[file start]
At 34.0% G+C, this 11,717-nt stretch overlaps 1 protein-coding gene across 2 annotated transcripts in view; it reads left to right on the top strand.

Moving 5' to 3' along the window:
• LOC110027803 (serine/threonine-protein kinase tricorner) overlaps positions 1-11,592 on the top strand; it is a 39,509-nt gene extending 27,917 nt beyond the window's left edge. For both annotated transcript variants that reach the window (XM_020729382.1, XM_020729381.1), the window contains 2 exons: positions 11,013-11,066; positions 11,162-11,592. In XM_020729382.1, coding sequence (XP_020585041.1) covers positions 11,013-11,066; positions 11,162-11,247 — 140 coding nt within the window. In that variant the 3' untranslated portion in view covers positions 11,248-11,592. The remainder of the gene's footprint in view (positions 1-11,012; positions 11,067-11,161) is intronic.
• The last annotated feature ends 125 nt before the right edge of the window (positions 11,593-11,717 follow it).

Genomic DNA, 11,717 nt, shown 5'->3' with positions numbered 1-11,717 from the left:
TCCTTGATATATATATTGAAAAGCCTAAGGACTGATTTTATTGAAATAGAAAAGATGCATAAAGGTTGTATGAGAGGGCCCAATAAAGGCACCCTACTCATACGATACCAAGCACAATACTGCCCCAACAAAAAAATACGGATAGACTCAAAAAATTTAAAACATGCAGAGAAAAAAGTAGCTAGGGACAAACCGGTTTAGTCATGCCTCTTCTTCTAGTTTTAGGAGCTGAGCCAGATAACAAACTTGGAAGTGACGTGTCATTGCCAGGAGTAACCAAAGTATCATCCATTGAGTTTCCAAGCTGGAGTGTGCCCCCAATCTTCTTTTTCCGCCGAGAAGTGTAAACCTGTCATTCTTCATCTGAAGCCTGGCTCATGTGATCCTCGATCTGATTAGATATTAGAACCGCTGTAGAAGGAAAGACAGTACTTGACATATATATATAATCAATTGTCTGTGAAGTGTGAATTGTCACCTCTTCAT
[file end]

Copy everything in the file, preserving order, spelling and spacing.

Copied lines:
At 34.0% G+C, this 11,717-nt stretch overlaps 1 protein-coding gene across 2 annotated transcripts in view; it reads left to right on the top strand.

Moving 5' to 3' along the window:
• LOC110027803 (serine/threonine-protein kinase tricorner) overlaps positions 1-11,592 on the top strand; it is a 39,509-nt gene extending 27,917 nt beyond the window's left edge. For both annotated transcript variants that reach the window (XM_020729382.1, XM_020729381.1), the window contains 2 exons: positions 11,013-11,066; positions 11,162-11,592. In XM_020729382.1, coding sequence (XP_020585041.1) covers positions 11,013-11,066; positions 11,162-11,247 — 140 coding nt within the window. In that variant the 3' untranslated portion in view covers positions 11,248-11,592. The remainder of the gene's footprint in view (positions 1-11,012; positions 11,067-11,161) is intronic.
• The last annotated feature ends 125 nt before the right edge of the window (positions 11,593-11,717 follow it).

Genomic DNA, 11,717 nt, shown 5'->3' with positions numbered 1-11,717 from the left:
TCCTTGATATATATATTGAAAAGCCTAAGGACTGATTTTATTGAAATAGAAAAGATGCATAAAGGTTGTATGAGAGGGCCCAATAAAGGCACCCTACTCATACGATACCAAGCACAATACTGCCCCAACAAAAAAATACGGATAGACTCAAAAAATTTAAAACATGCAGAGAAAAAAGTAGCTAGGGACAAACCGGTTTAGTCATGCCTCTTCTTCTAGTTTTAGGAGCTGAGCCAGATAACAAACTTGGAAGTGACGTGTCATTGCCAGGAGTAACCAAAGTATCATCCATTGAGTTTCCAAGCTGGAGTGTGCCCCCAATCTTCTTTTTCCGCCGAGAAGTGTAAACCTGTCATTCTTCATCTGAAGCCTGGCTCATGTGATCCTCGATCTGATTAGATATTAGAACCGCTGTAGAAGGAAAGACAGTACTTGACATATATATATAATCAATTGTCTGTGAAGTGTGAATTGTCACCTCTTCAT